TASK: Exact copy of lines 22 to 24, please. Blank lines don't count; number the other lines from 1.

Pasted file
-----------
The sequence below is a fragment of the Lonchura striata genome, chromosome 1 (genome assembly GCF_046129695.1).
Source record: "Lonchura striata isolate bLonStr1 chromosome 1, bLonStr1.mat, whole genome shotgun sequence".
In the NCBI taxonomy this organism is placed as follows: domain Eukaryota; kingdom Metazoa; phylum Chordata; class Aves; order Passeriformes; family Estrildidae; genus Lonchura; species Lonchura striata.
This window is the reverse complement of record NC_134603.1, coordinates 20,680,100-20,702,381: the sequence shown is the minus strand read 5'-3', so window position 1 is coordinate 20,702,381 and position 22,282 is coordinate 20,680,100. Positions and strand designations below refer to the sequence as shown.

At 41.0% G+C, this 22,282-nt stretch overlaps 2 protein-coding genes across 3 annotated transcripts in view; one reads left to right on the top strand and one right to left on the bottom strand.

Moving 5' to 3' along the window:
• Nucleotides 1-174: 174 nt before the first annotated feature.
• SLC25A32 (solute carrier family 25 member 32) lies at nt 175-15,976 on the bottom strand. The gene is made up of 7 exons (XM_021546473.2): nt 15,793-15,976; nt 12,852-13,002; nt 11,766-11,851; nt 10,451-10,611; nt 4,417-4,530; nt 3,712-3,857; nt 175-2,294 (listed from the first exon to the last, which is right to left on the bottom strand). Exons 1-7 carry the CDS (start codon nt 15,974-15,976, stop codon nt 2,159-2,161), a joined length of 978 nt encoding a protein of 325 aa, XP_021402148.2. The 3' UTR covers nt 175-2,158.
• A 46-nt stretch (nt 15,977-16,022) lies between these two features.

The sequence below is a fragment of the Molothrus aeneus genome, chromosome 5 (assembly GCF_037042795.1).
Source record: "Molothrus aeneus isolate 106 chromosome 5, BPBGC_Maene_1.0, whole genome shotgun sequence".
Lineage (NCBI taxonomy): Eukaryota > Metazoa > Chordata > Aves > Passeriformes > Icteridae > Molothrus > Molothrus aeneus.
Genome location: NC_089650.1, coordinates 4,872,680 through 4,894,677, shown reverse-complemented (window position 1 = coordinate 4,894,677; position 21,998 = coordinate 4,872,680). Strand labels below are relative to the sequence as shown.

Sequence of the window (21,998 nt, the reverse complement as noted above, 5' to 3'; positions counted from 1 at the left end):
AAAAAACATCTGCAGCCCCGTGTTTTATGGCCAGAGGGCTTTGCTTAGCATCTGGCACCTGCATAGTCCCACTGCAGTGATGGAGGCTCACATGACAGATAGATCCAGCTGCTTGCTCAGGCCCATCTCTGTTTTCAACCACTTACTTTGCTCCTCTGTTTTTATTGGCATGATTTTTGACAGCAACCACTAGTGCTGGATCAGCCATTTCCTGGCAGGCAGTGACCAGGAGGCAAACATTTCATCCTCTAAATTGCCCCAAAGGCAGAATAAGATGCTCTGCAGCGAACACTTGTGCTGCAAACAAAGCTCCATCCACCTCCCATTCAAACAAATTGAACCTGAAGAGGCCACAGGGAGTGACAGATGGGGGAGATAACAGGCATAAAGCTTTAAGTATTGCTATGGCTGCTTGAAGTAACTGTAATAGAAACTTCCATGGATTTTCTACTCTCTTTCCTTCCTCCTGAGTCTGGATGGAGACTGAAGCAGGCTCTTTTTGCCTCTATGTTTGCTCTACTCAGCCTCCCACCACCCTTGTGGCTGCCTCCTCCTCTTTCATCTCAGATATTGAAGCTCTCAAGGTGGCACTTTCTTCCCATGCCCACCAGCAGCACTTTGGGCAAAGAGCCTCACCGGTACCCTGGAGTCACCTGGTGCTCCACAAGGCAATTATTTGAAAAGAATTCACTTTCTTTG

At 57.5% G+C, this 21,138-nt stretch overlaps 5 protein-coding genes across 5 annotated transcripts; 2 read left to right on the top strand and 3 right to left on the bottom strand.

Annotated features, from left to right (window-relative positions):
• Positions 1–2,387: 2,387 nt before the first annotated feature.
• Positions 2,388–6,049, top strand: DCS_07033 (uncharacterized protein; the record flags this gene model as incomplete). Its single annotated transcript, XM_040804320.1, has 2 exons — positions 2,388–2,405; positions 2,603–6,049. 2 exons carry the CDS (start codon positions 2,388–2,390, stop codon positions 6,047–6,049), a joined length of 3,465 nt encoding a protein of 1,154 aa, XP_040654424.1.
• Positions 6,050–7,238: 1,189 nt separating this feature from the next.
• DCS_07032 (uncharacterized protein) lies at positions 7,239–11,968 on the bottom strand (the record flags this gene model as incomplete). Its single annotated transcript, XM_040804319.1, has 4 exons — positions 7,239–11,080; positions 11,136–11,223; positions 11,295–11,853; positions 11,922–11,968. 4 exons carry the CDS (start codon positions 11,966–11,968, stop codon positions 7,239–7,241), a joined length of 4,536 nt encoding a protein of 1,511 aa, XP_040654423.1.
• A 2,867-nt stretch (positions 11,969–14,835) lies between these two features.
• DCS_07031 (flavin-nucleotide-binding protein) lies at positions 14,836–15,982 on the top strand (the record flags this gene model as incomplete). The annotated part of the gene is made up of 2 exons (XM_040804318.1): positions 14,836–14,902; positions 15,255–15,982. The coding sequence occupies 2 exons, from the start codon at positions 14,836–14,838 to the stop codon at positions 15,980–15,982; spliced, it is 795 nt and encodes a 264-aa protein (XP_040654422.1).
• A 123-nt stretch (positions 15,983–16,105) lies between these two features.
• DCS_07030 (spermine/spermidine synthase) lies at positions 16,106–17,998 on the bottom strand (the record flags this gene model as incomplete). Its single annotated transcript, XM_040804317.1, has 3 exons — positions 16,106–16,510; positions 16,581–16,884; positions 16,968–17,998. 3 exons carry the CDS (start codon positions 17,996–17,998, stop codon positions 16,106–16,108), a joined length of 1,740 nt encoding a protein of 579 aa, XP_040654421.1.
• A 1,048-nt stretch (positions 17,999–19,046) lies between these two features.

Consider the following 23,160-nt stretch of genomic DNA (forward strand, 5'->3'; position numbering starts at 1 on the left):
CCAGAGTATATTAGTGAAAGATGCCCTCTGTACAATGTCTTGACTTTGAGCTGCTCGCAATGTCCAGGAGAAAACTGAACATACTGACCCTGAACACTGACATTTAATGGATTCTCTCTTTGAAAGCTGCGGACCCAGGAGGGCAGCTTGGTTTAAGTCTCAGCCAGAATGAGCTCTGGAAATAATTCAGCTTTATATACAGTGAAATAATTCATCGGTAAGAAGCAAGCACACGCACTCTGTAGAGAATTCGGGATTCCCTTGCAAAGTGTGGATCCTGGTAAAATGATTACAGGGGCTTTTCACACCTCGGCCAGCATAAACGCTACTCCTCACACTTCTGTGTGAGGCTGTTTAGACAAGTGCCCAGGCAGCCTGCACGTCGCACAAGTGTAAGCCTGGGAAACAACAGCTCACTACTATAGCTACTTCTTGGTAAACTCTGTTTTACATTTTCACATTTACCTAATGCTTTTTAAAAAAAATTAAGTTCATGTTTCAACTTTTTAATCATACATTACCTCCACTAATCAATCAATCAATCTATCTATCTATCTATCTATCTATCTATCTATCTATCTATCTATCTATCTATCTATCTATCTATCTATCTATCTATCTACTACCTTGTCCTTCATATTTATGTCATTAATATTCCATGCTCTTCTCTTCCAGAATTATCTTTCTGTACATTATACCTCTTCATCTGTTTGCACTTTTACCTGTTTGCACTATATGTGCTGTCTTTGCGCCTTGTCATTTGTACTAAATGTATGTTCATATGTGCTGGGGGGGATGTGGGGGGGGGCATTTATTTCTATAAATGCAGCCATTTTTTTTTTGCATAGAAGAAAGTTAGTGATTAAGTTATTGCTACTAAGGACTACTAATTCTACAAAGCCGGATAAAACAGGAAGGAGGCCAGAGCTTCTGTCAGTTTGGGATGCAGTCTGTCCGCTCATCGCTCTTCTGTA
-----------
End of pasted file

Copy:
• A 2,867-nt stretch (positions 11,969–14,835) lies between these two features.
• DCS_07031 (flavin-nucleotide-binding protein) lies at positions 14,836–15,982 on the top strand (the record flags this gene model as incomplete). The annotated part of the gene is made up of 2 exons (XM_040804318.1): positions 14,836–14,902; positions 15,255–15,982. The coding sequence occupies 2 exons, from the start codon at positions 14,836–14,838 to the stop codon at positions 15,980–15,982; spliced, it is 795 nt and encodes a 264-aa protein (XP_040654422.1).
• A 123-nt stretch (positions 15,983–16,105) lies between these two features.